I know I’m not the only person who works in multiple operating system environments, and gets ticked off when finding a ^M saved in the newline of text files or scripts. Windows/MSDOS uses ‘\r\n’ and Unix/Linux/OSX uses ‘\n’ for newline at the code level, and we see the Windows \r as ^M. An easy to way to work around this at the Linux/Unix/OSX level is rather simple.
To find files that have the ^M at the Linux/Unix/OSX prompt, type the following:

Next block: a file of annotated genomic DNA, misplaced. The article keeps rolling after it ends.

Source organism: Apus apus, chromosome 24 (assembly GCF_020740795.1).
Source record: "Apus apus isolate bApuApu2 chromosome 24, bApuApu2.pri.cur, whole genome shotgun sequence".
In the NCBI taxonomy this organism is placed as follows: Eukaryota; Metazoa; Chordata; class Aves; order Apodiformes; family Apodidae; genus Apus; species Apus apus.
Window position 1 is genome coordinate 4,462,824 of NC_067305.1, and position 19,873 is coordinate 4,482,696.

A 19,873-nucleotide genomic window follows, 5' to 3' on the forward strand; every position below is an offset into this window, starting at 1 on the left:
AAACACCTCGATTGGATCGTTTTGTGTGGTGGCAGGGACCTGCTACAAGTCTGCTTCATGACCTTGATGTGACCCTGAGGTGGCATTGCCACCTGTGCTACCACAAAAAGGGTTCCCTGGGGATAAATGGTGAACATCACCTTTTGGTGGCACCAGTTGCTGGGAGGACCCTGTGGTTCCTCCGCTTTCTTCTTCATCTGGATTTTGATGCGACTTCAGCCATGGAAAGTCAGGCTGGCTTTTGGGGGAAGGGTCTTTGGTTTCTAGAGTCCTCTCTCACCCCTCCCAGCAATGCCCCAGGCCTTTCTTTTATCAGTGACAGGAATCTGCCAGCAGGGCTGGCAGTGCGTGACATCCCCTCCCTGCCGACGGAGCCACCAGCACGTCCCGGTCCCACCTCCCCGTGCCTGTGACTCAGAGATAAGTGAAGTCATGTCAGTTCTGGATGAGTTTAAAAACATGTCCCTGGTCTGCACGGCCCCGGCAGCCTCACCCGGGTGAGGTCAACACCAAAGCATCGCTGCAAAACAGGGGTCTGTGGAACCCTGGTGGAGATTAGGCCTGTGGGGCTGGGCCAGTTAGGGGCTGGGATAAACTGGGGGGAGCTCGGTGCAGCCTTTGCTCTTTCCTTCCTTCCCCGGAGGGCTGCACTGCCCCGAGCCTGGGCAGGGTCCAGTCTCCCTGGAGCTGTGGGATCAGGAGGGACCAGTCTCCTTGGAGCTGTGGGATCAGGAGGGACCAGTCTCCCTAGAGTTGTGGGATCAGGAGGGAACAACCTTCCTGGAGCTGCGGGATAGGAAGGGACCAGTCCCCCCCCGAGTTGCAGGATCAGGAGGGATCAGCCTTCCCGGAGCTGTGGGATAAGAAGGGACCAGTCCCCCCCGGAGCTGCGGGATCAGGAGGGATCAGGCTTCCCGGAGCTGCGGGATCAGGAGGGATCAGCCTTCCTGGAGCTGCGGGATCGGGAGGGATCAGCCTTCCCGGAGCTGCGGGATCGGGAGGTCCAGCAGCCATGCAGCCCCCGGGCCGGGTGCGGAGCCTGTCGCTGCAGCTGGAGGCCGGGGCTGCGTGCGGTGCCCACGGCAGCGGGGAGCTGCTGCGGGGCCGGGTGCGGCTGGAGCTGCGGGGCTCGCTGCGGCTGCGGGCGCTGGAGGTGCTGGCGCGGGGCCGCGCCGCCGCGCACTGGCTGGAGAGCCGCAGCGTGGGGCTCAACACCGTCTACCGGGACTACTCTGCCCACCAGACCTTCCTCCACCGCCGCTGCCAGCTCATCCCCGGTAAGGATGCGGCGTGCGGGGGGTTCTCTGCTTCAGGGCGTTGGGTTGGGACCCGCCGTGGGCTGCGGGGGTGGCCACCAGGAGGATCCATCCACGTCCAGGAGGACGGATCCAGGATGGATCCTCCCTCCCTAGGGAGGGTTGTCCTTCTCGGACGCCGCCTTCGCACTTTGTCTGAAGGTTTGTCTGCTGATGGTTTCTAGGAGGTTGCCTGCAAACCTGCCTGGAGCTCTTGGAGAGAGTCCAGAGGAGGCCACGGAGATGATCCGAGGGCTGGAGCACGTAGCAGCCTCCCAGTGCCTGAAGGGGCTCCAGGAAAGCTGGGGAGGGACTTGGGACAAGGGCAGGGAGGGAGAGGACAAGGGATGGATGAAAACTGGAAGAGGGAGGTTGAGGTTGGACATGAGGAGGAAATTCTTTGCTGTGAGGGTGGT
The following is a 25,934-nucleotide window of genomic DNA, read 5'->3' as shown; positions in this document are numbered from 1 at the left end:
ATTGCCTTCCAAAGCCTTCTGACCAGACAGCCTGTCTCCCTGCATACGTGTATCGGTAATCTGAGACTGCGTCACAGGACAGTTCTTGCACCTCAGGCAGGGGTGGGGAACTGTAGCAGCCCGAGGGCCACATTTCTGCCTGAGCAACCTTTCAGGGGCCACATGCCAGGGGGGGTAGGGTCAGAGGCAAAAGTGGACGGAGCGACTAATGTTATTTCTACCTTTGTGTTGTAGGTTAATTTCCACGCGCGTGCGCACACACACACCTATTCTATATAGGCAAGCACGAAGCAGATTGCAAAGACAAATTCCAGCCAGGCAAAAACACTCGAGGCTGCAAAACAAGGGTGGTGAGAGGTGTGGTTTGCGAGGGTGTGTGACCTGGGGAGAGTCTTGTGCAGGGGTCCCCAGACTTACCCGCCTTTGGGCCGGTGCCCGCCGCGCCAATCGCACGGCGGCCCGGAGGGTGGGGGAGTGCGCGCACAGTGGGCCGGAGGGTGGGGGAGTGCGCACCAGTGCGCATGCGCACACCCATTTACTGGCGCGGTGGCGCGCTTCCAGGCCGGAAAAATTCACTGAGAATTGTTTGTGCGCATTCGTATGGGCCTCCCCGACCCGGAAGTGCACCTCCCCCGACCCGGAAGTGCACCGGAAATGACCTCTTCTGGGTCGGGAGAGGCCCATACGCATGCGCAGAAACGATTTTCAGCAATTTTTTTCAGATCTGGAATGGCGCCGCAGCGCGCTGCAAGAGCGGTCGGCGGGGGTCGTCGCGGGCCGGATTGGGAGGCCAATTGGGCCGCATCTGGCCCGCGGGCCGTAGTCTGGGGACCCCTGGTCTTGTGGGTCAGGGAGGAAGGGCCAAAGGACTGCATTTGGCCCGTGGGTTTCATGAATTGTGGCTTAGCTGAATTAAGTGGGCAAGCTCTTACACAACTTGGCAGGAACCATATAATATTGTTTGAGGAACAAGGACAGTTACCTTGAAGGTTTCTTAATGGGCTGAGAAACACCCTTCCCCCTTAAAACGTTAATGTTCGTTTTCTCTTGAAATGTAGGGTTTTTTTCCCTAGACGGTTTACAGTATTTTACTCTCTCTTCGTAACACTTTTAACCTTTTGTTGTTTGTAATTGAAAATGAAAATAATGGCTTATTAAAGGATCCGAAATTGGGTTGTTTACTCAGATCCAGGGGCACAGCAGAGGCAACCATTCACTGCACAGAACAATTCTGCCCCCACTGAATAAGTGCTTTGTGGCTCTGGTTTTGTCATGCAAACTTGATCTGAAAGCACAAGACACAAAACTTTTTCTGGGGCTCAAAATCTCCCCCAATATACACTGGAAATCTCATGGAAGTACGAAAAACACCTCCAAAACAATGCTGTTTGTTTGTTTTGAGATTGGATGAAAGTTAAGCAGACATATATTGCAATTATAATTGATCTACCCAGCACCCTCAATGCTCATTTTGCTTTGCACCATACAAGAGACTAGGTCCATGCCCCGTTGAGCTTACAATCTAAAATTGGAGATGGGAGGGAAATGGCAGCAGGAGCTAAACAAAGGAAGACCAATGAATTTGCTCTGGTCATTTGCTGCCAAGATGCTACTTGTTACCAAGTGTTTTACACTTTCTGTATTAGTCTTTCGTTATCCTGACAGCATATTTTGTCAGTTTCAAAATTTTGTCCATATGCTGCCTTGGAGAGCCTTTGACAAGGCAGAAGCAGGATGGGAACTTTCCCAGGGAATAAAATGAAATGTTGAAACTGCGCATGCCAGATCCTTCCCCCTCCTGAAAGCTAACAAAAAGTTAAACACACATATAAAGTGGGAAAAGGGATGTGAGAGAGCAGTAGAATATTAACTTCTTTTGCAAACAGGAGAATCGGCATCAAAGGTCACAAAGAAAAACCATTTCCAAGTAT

grep -r $’\r’ *
or for a single file
tr -d $’\r’ < filename
To remove all ^M in a file, type the following (replacing filename with the file in question):
sed $’s/\r//’ -i filename
I figured I’d share this since it’s something you don’t do all of the time, and it’s just one of those things.